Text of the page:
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What makes a leader?

What makes a leader?

 

The UK’s most famous entrepreneur, manager and business leader? Quite possibly. His Virgin brand spans the globe and currently incorporates more than 400 separate companies. So if you’re an aspiring leader who likes to think big, think in Branson terms!

 

Growing up in London, his family background was financially comfortable – his father was a barrister, mother a former ballet dancer and he was grandson to the Right Honourable Sir George Harwin Branson. But he struggled at school due to dyslexia and left with a poor academic record.

 

His headmaster told him he world either end up in prison or become a millionaire – and he was almost right on both counts!

 

His first business venture was a magazine called Student in the late ‘60s, which he used to sell mail-order records, under-cutting high street outlets by a high margin. His record business became a shop in London’s Oxford St but in 1971 he was questioned by the police about illegally selling records due for export. The case never came to court because Branson agreed to repay any unpaid tax and a fine, and his mother re-mortgaged the family home to help pay the settlement. A worthy reminder to keep your business dealings above board…

 

Key learning: use your earnings to increase your empire.

 

Earnings from the shop allowed him to set up the record label Virgin Records and buy a country estate in which he installed a recording studio. He leased it out to up and coming artists, including Mike Oldfield, whose debut album Tubular Bells was Virgin’s first release in 1973 and an instant best seller.

 

In keeping with this style of business management, he sold Virgin Records to EMI in 1992 for £500 million to keep his Virgin airline business afloat, though he later said he wept when the sale was completed. He had formed Virgin Atlantic Airways in 1984 and launched Virgin Trains in 1993, as well as Virgin Radio. Virgin Mobile followed in 1999, Virgin Galactic – for travel into outer space – in 2003 and even Virgin Cola in 2007.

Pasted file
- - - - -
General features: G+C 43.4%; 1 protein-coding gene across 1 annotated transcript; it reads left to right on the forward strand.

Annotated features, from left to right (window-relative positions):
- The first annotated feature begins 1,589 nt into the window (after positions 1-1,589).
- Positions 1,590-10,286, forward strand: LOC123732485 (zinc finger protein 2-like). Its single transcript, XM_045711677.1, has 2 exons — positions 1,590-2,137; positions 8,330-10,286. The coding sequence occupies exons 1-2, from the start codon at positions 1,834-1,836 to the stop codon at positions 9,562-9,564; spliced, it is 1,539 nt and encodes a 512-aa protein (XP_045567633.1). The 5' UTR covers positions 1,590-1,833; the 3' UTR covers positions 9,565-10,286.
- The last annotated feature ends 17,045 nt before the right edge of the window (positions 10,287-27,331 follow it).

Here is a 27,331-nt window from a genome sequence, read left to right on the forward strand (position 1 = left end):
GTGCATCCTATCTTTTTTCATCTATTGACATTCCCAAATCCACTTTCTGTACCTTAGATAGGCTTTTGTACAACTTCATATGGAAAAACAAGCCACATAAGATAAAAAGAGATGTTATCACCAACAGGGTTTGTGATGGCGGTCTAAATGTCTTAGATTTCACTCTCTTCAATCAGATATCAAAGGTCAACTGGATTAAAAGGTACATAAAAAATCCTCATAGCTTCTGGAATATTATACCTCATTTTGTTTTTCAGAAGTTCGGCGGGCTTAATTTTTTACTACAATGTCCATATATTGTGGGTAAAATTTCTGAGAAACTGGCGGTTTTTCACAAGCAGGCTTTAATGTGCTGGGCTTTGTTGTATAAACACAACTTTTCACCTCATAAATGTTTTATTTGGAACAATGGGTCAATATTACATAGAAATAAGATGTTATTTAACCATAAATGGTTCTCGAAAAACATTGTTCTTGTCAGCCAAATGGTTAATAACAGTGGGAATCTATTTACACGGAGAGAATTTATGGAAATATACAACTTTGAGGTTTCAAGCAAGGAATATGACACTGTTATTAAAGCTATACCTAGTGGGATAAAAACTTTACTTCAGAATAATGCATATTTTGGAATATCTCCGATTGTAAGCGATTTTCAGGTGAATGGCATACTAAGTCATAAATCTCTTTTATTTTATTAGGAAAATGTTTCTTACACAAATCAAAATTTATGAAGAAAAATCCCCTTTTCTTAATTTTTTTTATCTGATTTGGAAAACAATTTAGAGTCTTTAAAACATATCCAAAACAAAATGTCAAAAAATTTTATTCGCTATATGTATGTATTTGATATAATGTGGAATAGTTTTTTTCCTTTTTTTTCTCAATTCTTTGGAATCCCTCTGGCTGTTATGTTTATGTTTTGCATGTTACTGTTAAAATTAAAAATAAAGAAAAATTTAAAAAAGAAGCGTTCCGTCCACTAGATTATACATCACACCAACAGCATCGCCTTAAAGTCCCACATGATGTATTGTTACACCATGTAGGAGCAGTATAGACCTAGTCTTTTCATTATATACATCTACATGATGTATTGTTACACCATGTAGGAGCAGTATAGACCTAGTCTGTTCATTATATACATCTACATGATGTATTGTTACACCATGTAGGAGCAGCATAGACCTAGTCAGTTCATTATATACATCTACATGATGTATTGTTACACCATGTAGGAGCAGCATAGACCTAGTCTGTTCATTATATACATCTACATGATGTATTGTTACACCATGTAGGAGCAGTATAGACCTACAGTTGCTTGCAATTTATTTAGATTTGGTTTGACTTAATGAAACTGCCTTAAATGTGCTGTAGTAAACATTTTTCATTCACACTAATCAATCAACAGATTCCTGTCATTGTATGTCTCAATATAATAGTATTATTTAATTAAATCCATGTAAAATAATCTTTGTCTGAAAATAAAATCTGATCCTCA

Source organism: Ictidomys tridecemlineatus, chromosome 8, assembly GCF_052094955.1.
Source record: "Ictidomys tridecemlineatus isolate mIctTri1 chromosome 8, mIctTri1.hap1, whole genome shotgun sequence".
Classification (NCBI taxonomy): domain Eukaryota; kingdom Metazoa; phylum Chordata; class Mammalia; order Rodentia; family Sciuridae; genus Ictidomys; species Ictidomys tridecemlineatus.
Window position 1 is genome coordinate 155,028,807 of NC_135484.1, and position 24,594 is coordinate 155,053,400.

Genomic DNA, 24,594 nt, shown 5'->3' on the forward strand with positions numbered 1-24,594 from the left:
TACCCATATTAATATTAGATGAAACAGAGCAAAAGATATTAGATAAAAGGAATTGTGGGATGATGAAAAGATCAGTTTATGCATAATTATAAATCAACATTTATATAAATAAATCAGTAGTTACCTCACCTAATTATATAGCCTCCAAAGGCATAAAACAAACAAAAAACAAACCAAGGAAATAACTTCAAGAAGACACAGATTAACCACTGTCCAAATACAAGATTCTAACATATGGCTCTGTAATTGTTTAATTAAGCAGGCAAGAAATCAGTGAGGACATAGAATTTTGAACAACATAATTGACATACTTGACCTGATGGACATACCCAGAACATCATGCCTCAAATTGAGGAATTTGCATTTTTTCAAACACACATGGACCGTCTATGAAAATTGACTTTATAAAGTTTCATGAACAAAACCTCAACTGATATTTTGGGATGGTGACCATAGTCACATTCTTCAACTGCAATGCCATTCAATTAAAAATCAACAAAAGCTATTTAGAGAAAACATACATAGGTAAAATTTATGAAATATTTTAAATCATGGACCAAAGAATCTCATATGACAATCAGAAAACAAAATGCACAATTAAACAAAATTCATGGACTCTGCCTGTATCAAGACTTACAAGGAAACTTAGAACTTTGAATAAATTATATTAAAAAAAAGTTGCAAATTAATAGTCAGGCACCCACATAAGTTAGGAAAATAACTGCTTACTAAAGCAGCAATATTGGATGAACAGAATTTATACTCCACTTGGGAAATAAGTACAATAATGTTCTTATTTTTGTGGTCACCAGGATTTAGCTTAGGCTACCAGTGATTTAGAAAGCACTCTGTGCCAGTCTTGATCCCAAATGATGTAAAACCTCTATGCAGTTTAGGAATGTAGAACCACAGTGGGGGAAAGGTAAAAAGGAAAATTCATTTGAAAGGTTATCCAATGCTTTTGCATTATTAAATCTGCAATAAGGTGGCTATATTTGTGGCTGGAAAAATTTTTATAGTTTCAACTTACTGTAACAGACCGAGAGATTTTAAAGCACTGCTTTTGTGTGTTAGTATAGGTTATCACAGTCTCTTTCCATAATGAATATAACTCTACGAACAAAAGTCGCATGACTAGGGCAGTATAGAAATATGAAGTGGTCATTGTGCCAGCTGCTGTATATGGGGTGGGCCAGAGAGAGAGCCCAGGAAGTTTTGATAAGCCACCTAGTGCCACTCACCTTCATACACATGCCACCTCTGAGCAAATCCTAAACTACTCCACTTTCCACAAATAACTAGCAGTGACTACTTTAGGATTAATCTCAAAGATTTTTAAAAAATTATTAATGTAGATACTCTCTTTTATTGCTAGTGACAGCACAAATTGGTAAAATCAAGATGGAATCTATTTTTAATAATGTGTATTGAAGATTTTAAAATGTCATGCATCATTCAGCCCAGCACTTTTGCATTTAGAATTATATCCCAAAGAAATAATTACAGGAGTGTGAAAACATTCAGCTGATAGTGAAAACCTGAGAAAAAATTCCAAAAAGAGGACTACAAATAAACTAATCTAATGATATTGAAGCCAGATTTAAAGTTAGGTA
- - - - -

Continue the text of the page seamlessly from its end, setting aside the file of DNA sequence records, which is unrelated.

Other enterprises include Virgin Media, Virgin Comics, the Virgin Health Bank and Virgin Earth Challenge. The Challenge promises to award $25 million to anyone who can demonstrate a commercially viable design to remove greenhouse gases from the atmosphere each year for at least 10 years without harmful effects; thereby using his wealth for the greater gain of humanity.

 

He has interests in Formula One – Virgin Racing – and has invested in the 3D Robotics drone company. He is involved in the financial services industry and owns the online fundraising platform Virgin Money Giving. His Virgin Limited Edition portfolio offers exclusive travel experiences on private islands worldwide. He has made several world-record breaking attempts to cross sea and sky by boat and hot air balloon.

 

‘My interest in life comes from setting myself huge, apparently unachievable challenges and trying to rise above them … from the perspective of wanting to live life to the full,’ says Branson of his endeavours, proving that work and life need not occupy separate spheres of existence.

 

Hi current wealth is calculated at $5 billion, and his cites his influences as Nelson Mandela, Al Gore and Peter Pan.

 

Branson claims that people who only want to earn money stand little chance of ‘making it’ in business.

 

‘There is no substitute for innovation, original ideas will always rise to the top and stand the test of time. If you continue to accept the status quo then the world will never move forward – every sector is ripe for disruption, as long as you have an innovative idea to shake it up.’

 

Leadership lessons to learn from Sir Richard Branson

 

‘From the day I took my first steps as an entrepreneur, I’ve felt that the only mission worth pursuing in business is to make people’s lives better.’

 

‘Business isn’t about wearing suits or pleasing stockholders. It’s about being true to yourself, your ideas and focusing on the essentials.’
‘You don’t learn to walk by following rules. You learn by doing, and by falling over.’

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